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Turkish Wedding

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Turkish weddings in general - Have you ever been to one or seen one taking place? We would love to hear about your experience and learn more about the traditions related to Turkish weddings and what takes place at the ceremony.

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      04.08.2011 17:10
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      A Turkish wedding

      I want to take you with me to a traditional Turkish wedding in Germany. Should you think it can't be genuine, you are mistaken. It's a fact that immigrants stick together when they come to another country and conserve the traditions of their homeland in order to fight nostalgia and also because they don't know any others. They are cut off from the developments at home and don't understand or don't want to adopt the customs of the new country.

      This year 50 years of Turkish immigration to Germany have been celebrated. The first Turks were young men, many of them unskilled, from Anatolia and other rural areas. They came directly from their villages or small provincial towns to German industrial centres to help build up the Wirschaftswunder, the economic boom of the 1960s. They wanted to earn good money quickly and then return, but most of them stayed. They married Turkish girls, brought them to Germany and raised their children in the traditional way. Of course, not all families are strict, but in the families that are even the following generations celebrate festivities in the way they do at home.

      We're acquainted with a Turkish family in the neighbourhood and followed the elder daughter's way from getting to know a young man up to the wedding. It's not enough to describe only the wedding ceremony, the steps before must also be mentioned as they differ from our customs. They whole procedure lasted a bit more than a year.

      The two young people, let's call them Sema and Mustafa, are second generation immigrants, both their families come from the same small town in Anatolia and know each other well because they frequent the same mosque in Germany. Sema and Mustafa were schoolmates but had lost sight of each other. When they were 21 (she) and 22 (he) they met again and liked each other. Not even two months passed and Mustafa proposed. Many Turks marry young as for the strict ones there is no other way to go beyond holding hands.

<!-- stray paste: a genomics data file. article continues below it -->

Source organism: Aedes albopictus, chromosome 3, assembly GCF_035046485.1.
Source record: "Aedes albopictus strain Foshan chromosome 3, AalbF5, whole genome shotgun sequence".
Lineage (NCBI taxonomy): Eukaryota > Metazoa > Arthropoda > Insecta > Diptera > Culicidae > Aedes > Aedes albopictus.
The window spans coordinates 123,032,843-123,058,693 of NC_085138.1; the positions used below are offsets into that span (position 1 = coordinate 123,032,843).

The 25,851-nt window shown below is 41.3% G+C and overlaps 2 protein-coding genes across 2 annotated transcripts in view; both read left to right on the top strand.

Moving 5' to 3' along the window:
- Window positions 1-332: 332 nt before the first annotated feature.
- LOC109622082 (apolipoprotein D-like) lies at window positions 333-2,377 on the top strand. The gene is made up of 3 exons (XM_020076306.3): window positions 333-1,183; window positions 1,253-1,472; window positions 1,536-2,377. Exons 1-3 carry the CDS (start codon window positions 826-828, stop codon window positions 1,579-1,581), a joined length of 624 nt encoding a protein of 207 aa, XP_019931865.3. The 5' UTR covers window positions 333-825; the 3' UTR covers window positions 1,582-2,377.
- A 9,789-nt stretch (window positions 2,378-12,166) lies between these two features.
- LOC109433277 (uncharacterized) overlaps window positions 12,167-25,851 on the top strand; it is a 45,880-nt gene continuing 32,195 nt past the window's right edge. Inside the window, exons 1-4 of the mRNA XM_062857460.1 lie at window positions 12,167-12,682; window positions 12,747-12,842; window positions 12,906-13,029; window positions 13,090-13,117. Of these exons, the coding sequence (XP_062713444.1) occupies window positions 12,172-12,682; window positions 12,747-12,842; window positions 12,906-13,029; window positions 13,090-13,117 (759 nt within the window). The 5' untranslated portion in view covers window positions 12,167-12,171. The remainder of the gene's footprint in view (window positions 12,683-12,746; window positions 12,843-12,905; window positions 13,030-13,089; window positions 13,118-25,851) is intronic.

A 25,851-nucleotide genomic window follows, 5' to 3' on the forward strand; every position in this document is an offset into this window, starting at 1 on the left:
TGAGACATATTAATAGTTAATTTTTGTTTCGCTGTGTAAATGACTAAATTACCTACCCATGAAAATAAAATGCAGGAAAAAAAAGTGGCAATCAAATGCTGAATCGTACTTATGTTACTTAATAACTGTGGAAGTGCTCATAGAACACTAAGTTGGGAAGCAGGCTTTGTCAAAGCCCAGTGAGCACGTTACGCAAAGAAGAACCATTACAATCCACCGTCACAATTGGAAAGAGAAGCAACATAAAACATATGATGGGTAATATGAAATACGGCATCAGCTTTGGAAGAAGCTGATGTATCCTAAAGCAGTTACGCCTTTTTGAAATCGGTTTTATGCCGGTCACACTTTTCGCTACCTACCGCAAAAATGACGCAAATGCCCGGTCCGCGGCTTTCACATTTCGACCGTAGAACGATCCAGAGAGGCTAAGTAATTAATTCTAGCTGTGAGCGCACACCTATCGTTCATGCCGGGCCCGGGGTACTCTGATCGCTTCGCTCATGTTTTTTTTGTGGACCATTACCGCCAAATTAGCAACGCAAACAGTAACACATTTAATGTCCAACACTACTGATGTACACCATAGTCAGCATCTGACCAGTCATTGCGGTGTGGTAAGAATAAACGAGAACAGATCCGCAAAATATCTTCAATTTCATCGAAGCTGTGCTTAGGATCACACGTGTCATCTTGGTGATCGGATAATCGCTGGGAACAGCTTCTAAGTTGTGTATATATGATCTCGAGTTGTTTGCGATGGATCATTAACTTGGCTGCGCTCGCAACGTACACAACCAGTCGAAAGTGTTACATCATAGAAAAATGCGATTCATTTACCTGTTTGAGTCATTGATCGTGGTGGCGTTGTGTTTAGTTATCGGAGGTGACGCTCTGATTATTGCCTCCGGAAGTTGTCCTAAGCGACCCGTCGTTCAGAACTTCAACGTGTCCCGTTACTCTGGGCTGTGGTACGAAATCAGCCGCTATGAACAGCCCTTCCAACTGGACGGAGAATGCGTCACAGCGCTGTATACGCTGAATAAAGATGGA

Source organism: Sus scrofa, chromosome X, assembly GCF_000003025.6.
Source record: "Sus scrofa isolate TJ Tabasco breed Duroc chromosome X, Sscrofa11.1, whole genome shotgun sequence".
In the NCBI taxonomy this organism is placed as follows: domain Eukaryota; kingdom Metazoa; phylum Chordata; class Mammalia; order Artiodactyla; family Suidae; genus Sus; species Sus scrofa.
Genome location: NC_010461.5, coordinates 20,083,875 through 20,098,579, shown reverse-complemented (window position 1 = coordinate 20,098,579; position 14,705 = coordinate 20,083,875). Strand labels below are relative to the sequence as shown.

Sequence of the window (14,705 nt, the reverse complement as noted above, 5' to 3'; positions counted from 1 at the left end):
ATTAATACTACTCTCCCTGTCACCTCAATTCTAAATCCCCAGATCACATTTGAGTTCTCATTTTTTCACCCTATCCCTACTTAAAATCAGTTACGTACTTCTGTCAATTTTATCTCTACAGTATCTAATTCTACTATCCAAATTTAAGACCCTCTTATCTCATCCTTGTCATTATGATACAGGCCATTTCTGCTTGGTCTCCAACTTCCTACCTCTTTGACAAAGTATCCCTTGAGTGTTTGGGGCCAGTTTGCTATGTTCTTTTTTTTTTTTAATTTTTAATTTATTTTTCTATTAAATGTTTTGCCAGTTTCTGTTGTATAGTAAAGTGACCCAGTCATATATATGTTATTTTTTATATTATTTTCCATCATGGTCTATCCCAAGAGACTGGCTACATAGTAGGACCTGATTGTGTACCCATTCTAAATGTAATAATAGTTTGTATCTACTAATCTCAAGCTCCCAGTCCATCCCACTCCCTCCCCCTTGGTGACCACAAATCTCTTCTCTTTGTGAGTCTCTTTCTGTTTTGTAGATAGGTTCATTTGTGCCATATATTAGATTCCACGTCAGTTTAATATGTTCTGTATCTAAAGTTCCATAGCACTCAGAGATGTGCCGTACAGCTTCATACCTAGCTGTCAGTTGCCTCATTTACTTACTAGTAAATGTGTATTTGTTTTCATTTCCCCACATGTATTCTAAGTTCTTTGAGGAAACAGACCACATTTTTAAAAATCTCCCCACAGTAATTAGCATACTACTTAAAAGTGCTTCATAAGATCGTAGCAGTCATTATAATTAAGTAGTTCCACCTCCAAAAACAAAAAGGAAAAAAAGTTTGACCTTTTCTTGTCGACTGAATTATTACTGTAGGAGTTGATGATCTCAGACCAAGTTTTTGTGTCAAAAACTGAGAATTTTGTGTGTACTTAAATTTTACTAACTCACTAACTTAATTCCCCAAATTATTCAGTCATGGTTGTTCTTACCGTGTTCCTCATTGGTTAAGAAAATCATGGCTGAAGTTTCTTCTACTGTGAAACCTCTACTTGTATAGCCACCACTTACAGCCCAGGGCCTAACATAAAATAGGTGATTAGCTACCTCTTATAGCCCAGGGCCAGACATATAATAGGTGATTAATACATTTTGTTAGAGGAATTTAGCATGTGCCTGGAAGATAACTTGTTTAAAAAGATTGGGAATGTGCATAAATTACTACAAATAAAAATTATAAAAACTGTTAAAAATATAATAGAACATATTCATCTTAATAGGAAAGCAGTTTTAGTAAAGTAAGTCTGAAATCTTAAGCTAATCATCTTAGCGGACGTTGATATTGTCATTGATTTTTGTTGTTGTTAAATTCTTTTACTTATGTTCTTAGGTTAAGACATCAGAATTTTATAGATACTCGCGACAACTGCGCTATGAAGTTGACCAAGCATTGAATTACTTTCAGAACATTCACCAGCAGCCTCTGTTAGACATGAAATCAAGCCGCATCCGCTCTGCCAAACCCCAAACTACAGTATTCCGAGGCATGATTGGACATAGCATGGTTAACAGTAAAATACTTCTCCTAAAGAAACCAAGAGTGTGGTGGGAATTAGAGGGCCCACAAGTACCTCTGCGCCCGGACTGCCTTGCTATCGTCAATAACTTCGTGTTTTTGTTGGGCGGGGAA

Sema agreed and they told their parents. The six people met at Sema's house to discuss details. There were no objections, so not long afterwards the community at the mosque was officially informed that they were engaged or rather kind of. This event can be called a pre-engagement. The Imam, the priest of the mosque, delivered a speech on the step the two had taken, then an uncle came with two rings connected by a red ribbon. When the rings were on Sema's and Mustafa's fingers, he cut the ribbon and everyone was clapping, congratulating them and taking pictures. Some guests had brought presents, mostly practical things for the household, but the majority of the 100+ guests had not. Sema was wearing a simple, elegant dress and Mustafa had bought a new suit. The guests weren't dressed up, the whole ceremony was kind of simple with only a snack, water and soft drinks and no music.

      About two months later, the engagement was celebrated officially with about 350 guests. Not only the families and the friends from the mosque were there but more neighbours and also colleagues from work. It also took place in the community room of a mosque. The guests were dressed up, there was music, dancing and the handing over of presents. I'm going to describe this in detail when we come to the wedding ceremony because this was repeated then, only on a bigger scale. Sema was wearing a flouncy pink dress.

      Some months passed and then the couple went to the registrar's office accompanied only by immediate family members. From the photos Sema showed us we know that she was wearing a dress with a tiger pattern which was repeated in Mustafa's tie. My husband and I were on holiday at that time so we don't know any details. What we do know, however, is that for a pious Muslim the civil ceremony means nothing. My husband wanted to say something to Sema's father and began with the words, "Now that your daughter is married...", but was interrupted. "Sema isn't married", there wasn't even the word 'yet'. Only after the Imam has given his blessings, a pious Muslim feels properly married. For Sema and Mustafa this still meant only holding hands. No living together yet in the completely furnished and equipped flat they had rented, both were still staying with their parents. I asked another Muslim woman if she considered people as properly married after going to the registrar's office, and she said, "Of course". Bad luck for Sema and Mustafa to have such strict parents.

      Interestingly, Sema doesn't wear a headscarf although all her female relatives including her 12-year-old little sister and also the female relatives of her husband wear one. But she isn't adverse to doing so one day, maybe when the first child is born. Mustafa would like this. We tease her, especially when she comes back from the hairdresser's and proudly shows a new hairstyle, but we have no illusion that we can win again a whole headscarved clan.